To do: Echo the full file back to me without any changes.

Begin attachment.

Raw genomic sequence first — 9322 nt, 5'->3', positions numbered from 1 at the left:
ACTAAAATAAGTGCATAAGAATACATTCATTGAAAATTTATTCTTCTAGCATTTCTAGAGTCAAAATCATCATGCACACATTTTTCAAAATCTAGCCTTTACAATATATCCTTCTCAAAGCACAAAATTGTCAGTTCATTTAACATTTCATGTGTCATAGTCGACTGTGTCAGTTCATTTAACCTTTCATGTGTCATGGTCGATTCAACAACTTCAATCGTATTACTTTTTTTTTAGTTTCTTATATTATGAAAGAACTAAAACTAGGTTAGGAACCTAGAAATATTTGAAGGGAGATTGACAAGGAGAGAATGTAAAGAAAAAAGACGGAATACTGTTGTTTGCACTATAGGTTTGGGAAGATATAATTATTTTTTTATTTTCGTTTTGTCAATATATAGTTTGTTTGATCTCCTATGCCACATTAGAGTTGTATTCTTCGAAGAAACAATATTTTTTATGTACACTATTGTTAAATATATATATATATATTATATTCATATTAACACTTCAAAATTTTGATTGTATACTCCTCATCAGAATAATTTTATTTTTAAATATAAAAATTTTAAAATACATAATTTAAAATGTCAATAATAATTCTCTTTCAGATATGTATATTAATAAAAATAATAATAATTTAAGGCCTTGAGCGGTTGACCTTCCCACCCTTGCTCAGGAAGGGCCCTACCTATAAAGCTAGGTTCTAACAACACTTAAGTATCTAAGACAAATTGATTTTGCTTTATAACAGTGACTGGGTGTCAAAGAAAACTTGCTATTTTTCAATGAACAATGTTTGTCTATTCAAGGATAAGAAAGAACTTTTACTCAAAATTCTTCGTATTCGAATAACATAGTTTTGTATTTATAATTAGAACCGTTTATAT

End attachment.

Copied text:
Raw genomic sequence first — 9322 nt, 5'->3', positions numbered from 1 at the left:
ACTAAAATAAGTGCATAAGAATACATTCATTGAAAATTTATTCTTCTAGCATTTCTAGAGTCAAAATCATCATGCACACATTTTTCAAAATCTAGCCTTTACAATATATCCTTCTCAAAGCACAAAATTGTCAGTTCATTTAACATTTCATGTGTCATAGTCGACTGTGTCAGTTCATTTAACCTTTCATGTGTCATGGTCGATTCAACAACTTCAATCGTATTACTTTTTTTTTAGTTTCTTATATTATGAAAGAACTAAAACTAGGTTAGGAACCTAGAAATATTTGAAGGGAGATTGACAAGGAGAGAATGTAAAGAAAAAAGACGGAATACTGTTGTTTGCACTATAGGTTTGGGAAGATATAATTATTTTTTTATTTTCGTTTTGTCAATATATAGTTTGTTTGATCTCCTATGCCACATTAGAGTTGTATTCTTCGAAGAAACAATATTTTTTATGTACACTATTGTTAAATATATATATATATATTATATTCATATTAACACTTCAAAATTTTGATTGTATACTCCTCATCAGAATAATTTTATTTTTAAATATAAAAATTTTAAAATACATAATTTAAAATGTCAATAATAATTCTCTTTCAGATATGTATATTAATAAAAATAATAATAATTTAAGGCCTTGAGCGGTTGACCTTCCCACCCTTGCTCAGGAAGGGCCCTACCTATAAAGCTAGGTTCTAACAACACTTAAGTATCTAAGACAAATTGATTTTGCTTTATAACAGTGACTGGGTGTCAAAGAAAACTTGCTATTTTTCAATGAACAATGTTTGTCTATTCAAGGATAAGAAAGAACTTTTACTCAAAATTCTTCGTATTCGAATAACATAGTTTTGTATTTATAATTAGAACCGTTTATAT